You may register to vote and cast a ballot on the same day during any early voting period (with an in-person absentee ballot) at your county election office and, depending on where you live, at another designated location. On Election Day, you may register to vote and cast a ballot on the same day at your local polling place.
You must prove your residence with any one of the following:
- An unexpired Minnesota or Tribal ID with current name and address:
- Minnesota driver’s license, learner’s permit, or ID card; or a receipt for any of these.
- Tribal ID with name, address, photo and signature.
- One of the following photo IDs (which may be expired):
- Driver’s license, state ID or learner’s permit issued by any state
- U.S. Passport
- U.S. Military or Veteran ID
- Tribal ID with name, signature and photo
- Minnesota university, college or technical college ID
- Minnesota high school ID
- A bill, account, or start-of-service statement, with your current name and address, due or dated within 30 days of the election for:
- Phone, TV or internet
- Solid waste, sewer, electric, gas or water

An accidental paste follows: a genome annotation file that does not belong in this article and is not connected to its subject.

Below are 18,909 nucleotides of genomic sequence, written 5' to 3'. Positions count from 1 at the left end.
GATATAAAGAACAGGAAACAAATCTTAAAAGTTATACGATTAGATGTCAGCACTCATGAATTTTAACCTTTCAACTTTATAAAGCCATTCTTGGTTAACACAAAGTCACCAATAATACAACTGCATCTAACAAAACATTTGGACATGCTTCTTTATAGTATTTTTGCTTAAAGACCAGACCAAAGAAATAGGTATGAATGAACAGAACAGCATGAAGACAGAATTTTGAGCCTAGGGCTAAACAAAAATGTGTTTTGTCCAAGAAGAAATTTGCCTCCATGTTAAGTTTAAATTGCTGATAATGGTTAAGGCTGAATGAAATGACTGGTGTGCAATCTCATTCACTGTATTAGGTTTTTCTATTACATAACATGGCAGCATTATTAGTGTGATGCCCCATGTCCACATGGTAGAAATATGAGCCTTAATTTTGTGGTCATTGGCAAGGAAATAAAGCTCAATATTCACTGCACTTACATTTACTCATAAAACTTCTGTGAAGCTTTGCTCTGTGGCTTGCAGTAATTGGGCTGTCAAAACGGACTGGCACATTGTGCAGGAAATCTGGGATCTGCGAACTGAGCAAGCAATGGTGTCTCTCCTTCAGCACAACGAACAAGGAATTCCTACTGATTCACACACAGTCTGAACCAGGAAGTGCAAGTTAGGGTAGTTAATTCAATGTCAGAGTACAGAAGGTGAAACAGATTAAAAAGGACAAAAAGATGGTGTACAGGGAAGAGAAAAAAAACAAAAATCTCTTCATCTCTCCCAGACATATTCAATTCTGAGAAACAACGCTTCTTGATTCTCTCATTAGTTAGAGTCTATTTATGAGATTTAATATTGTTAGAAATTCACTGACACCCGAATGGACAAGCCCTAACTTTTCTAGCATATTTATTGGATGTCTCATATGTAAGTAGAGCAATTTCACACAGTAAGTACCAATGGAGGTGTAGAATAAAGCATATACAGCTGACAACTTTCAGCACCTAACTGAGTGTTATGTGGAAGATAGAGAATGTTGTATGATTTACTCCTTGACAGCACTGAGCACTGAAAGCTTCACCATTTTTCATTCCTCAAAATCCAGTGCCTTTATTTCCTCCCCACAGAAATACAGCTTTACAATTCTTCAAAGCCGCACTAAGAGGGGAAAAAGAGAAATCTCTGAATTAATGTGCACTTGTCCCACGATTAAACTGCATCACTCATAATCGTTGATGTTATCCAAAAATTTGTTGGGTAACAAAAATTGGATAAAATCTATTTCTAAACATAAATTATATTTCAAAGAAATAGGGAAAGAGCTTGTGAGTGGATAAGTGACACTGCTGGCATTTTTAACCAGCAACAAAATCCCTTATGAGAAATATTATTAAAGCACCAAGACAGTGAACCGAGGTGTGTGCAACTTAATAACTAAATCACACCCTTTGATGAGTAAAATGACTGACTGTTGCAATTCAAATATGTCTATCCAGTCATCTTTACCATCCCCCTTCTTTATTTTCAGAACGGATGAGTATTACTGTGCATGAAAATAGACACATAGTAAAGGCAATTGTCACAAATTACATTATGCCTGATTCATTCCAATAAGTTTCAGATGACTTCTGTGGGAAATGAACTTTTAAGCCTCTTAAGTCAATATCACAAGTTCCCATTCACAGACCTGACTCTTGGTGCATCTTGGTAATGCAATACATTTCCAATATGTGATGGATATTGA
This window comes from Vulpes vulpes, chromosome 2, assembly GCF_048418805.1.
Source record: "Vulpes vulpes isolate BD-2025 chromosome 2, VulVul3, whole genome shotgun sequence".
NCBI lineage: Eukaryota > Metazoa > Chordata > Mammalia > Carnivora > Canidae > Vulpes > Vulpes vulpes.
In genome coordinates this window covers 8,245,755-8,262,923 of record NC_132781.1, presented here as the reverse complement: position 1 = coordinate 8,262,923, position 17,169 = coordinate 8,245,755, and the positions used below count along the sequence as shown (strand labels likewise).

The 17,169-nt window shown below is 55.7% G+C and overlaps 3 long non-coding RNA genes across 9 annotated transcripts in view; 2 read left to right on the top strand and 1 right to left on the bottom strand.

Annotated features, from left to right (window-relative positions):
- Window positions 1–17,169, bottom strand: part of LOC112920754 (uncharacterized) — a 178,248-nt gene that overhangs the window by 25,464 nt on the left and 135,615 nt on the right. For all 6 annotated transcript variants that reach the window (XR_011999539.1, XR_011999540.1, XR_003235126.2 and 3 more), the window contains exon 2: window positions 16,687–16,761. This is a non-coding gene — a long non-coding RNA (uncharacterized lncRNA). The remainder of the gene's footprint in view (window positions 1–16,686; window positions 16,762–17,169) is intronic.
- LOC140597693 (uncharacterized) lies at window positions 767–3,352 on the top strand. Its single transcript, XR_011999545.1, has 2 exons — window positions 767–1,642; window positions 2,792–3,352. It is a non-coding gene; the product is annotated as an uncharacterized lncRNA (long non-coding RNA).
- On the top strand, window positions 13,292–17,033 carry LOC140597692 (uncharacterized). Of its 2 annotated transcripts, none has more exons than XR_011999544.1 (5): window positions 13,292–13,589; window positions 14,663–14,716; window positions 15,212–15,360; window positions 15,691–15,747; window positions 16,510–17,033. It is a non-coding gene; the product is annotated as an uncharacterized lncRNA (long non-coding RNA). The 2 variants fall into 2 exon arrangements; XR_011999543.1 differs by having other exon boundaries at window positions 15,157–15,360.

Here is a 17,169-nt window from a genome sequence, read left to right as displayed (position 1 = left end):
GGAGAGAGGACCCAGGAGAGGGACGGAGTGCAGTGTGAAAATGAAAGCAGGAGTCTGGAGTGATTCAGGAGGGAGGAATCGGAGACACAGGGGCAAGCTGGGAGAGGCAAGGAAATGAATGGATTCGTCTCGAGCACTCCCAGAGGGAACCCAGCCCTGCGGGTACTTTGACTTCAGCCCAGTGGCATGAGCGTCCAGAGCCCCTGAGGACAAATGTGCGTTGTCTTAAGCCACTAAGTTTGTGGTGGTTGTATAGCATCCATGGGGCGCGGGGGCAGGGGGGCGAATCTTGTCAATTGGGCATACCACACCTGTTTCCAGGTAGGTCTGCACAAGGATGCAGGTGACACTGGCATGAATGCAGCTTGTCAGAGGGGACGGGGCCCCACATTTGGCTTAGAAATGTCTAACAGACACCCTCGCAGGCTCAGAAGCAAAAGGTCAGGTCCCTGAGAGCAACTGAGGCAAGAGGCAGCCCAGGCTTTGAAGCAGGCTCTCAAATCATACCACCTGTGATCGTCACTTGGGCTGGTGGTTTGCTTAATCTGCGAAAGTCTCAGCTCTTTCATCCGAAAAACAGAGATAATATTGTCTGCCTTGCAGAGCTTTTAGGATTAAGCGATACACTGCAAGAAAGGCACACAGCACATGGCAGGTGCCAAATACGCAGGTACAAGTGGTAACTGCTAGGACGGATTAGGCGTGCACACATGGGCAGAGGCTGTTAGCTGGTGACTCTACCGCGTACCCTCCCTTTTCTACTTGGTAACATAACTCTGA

- Banking or credit card
- Rent or mortgage
- Residential lease or rent agreement valid through Election Day
- Current student fee statement
- Your college or university photo ID but only if your college or university has sent election officials a student housing list, and you are on the list.
- A registered voter from your precinct can go with you to the polling place to sign an oath confirming your address. This is known as ‘vouching.’ A registered voter can vouch for up to eight voters.
- If you are registered in the precinct but changed names or moved within the same precinct, you only need to tell the election judge your previous name or address.
- If you registered to vote within 20 days of the election, you may get a Notice of Late Registration in the mail. Bring it with you and use it as your proof of residence to register.
- If you live in a residential facility, a staff person can go with you to the polling place to confirm your address. This is known as ‘vouching.’ A staff person can vouch for all eligible voters living in the facility. The staff person